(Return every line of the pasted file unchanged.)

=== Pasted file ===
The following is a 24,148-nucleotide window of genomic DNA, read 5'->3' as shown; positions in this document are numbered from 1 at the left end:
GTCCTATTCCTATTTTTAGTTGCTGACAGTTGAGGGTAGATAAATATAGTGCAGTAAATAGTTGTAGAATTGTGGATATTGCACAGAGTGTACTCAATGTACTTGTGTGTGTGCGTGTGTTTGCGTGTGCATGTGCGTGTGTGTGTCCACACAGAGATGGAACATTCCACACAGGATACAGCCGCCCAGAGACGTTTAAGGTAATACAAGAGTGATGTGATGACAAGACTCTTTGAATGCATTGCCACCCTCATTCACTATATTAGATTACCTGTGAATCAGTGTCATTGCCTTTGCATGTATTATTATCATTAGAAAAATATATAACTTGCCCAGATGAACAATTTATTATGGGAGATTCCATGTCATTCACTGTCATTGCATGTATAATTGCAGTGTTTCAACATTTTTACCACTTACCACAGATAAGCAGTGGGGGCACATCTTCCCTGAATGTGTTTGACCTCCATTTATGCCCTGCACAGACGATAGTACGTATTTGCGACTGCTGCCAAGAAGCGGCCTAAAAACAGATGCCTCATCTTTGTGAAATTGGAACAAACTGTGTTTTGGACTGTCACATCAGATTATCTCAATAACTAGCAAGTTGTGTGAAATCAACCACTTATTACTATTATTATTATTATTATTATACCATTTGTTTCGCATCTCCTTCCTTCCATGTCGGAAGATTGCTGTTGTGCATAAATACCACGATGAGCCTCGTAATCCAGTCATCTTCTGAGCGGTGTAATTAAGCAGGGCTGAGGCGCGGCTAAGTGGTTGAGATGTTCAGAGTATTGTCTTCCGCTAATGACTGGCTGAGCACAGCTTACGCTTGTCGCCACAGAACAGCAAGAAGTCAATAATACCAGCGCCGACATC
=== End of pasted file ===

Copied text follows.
The following is a 24,148-nucleotide window of genomic DNA, read 5'->3' as shown; positions in this document are numbered from 1 at the left end:
GTCCTATTCCTATTTTTAGTTGCTGACAGTTGAGGGTAGATAAATATAGTGCAGTAAATAGTTGTAGAATTGTGGATATTGCACAGAGTGTACTCAATGTACTTGTGTGTGTGCGTGTGTTTGCGTGTGCATGTGCGTGTGTGTGTCCACACAGAGATGGAACATTCCACACAGGATACAGCCGCCCAGAGACGTTTAAGGTAATACAAGAGTGATGTGATGACAAGACTCTTTGAATGCATTGCCACCCTCATTCACTATATTAGATTACCTGTGAATCAGTGTCATTGCCTTTGCATGTATTATTATCATTAGAAAAATATATAACTTGCCCAGATGAACAATTTATTATGGGAGATTCCATGTCATTCACTGTCATTGCATGTATAATTGCAGTGTTTCAACATTTTTACCACTTACCACAGATAAGCAGTGGGGGCACATCTTCCCTGAATGTGTTTGACCTCCATTTATGCCCTGCACAGACGATAGTACGTATTTGCGACTGCTGCCAAGAAGCGGCCTAAAAACAGATGCCTCATCTTTGTGAAATTGGAACAAACTGTGTTTTGGACTGTCACATCAGATTATCTCAATAACTAGCAAGTTGTGTGAAATCAACCACTTATTACTATTATTATTATTATTATTATACCATTTGTTTCGCATCTCCTTCCTTCCATGTCGGAAGATTGCTGTTGTGCATAAATACCACGATGAGCCTCGTAATCCAGTCATCTTCTGAGCGGTGTAATTAAGCAGGGCTGAGGCGCGGCTAAGTGGTTGAGATGTTCAGAGTATTGTCTTCCGCTAATGACTGGCTGAGCACAGCTTACGCTTGTCGCCACAGAACAGCAAGAAGTCAATAATACCAGCGCCGACATC